This book might seem an unlikely choice for a ten year old girl but believe me, I thought this book was the Bible. I liked the adventure of it, the gripping writing style and the fact that this boy just wandered around the countryside finding out secrets and solving a mystery and then, at last, not being given credit for it. It was not a sop of a book. One of my vivid recollections of its storytelling was when he ends up in the river trying to get away from the bad guys and gets his leg broken. I can’t tell you how that book imposed itself into my head. It was a wonderful place to run around in.

That’s the key. It’s what is in your head, the secret places, the hidden dreams and desires, and stories need to reach those places. We all love different stories because we are all different but we connect as tribes through those stories. I like witchcraft and the supernatural, you might like horror or crime.

You find your tribe. You build your hut. You read.




I love Autumn despite the fact that the dawning of September gives me panicked flashbacks to my schooldays. Riffling images of black polyester blazer, mustard coloured Hush Puppies and the crack of Tracey’s nose after Karen hit her with the hockey stick that time. Her nose swelled like a vast purple balloon, an image that has stayed with me. Purple. Yes. Imperially so.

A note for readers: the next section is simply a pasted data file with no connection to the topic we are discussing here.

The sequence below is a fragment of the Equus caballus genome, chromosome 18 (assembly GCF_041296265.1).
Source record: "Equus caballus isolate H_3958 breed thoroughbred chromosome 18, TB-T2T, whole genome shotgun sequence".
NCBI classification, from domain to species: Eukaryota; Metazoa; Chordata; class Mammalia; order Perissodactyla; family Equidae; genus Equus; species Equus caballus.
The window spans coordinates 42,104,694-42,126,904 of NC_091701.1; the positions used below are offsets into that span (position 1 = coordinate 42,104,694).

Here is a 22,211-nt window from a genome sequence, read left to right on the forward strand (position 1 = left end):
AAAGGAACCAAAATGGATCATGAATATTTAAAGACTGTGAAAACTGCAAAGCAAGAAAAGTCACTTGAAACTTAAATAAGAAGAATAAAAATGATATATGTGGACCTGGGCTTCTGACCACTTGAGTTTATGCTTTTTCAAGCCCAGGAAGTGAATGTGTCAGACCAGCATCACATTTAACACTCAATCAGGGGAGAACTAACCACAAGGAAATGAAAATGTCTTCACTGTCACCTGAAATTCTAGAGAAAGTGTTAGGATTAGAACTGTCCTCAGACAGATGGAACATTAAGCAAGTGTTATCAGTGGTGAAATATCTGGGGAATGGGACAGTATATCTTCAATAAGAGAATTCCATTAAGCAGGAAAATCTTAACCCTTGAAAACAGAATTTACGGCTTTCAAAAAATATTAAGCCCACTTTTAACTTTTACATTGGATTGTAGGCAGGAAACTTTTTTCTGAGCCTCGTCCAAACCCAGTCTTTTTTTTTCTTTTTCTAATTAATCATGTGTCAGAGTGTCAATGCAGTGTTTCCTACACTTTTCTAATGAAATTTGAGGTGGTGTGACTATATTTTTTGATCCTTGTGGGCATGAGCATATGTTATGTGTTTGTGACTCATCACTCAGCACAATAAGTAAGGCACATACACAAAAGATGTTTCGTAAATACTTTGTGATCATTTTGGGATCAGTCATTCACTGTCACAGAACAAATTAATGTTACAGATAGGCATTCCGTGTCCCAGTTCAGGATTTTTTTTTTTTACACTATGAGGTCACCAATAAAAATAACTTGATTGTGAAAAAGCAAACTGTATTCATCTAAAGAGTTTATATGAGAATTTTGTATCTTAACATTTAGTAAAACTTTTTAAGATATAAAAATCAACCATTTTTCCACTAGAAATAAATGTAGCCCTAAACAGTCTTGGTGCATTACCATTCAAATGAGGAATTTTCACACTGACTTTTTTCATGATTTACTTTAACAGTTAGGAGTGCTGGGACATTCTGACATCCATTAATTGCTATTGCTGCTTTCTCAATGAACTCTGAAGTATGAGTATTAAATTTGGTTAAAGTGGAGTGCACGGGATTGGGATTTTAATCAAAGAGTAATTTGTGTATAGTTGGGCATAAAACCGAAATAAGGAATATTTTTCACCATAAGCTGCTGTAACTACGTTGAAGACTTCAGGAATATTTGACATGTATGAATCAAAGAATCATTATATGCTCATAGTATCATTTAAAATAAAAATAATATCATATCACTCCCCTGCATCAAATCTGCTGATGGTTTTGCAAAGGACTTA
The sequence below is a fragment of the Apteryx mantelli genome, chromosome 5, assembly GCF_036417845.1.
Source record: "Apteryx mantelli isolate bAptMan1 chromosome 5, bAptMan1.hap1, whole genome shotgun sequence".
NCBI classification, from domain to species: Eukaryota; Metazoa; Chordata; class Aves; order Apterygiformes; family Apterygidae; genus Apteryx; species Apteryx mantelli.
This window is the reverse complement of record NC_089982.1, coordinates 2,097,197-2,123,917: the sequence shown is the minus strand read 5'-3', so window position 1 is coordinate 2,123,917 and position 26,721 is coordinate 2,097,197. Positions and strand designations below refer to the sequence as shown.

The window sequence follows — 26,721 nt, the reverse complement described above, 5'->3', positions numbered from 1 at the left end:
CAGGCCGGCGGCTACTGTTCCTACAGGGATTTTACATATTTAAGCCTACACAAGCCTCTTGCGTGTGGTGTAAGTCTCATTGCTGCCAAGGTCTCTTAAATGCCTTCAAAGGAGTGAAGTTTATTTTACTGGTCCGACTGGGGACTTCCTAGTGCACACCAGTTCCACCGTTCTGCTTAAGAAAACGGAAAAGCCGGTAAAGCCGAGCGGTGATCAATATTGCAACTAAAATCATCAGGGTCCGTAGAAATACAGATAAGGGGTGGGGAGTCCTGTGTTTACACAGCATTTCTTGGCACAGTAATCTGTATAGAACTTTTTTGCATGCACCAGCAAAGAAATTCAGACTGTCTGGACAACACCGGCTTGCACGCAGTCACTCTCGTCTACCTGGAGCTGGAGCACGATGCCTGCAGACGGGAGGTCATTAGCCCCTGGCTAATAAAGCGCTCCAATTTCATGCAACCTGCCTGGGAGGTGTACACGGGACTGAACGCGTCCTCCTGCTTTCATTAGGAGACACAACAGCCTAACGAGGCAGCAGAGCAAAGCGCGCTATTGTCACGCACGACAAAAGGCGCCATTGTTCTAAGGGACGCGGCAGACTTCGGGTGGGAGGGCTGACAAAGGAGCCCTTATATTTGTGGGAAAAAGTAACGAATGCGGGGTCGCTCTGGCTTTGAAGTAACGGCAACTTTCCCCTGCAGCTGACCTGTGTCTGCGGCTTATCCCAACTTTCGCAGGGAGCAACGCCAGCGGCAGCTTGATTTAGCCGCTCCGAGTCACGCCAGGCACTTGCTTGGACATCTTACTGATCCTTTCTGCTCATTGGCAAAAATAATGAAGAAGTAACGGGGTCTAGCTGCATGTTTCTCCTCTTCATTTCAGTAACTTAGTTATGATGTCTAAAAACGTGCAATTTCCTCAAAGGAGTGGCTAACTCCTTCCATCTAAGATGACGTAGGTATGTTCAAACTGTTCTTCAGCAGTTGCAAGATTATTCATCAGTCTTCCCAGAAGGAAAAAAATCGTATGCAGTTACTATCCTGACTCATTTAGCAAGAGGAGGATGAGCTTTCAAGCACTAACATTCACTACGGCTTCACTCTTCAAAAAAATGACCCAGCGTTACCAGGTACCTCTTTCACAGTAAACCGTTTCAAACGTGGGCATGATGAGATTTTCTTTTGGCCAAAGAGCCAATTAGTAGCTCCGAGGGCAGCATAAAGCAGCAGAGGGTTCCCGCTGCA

Autumn has the best colours and I love the cooling weather plus there is something lush about the name ‘October’. It might be the ‘ber’ at the end, reminiscent of bears and other predatory wildlife that roam the fictional forest that fills my skull. Oct, too has a sharp clicking sound to it and probably accounts for the fact that one of my favourite aquatic creatures is ‘octopus’. November is good because it has a ‘v’ in the middle and also the word ‘ember’ which reminds us that we can light fires in the crisp Autumn darkness to chase away the less welcome spirits or invite others in.